Broadcast for over two decades, South Park is a satirical cartoon that challenges norms and asks its viewers to assess their values. A show whose existence has been challenged long before the era of consequences for offensive actions known as "cancel culture," South Park remains popular in part because of its ability to evolve. While updating the show's comedy to reflect the current cultural context, the willingness of the show's creators to address prior comedic errors begs examination of older episodes to see what still works (and what does not). One episode that provides plenty of laughs and timely satire seventeen years after it first aired is "Krazy Kripples," the second episode of the seventh season that was originally broadcast on 26 March 2003. Bringing the intersection of disability and race to the fore, episodes of South Park like "Krazy Kripples" act as a conduit through which both individual and societal discussions on difference and inequality can occur without temporal constraints. Encouraging self-reflection rather than just laughs, "Krazy Kripples" contains a transformative body politic, a concept coined by Nirmala Erevelles in her 2011 book Disability and Difference in Global Contexts: Enabling a Transformative Body Politic.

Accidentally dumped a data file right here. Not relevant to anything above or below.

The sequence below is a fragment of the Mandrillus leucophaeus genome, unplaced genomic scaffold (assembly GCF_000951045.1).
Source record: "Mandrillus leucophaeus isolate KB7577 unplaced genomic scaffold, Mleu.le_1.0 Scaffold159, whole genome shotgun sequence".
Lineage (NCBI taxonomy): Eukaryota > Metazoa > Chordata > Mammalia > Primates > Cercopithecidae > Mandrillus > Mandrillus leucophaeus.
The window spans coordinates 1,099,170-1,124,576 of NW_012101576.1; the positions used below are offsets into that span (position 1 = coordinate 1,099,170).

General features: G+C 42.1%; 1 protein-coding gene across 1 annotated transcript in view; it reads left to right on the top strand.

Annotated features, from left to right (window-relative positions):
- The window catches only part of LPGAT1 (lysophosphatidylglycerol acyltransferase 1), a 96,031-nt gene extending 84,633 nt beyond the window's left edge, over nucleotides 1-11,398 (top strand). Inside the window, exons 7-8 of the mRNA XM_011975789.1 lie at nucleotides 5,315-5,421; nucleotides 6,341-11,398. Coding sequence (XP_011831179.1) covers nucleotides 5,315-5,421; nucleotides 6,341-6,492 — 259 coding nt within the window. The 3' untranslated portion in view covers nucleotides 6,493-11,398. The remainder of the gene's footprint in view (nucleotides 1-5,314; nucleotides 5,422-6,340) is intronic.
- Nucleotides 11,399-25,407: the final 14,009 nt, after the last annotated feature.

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pp. 301-316
Launched on MUSE
Open Access
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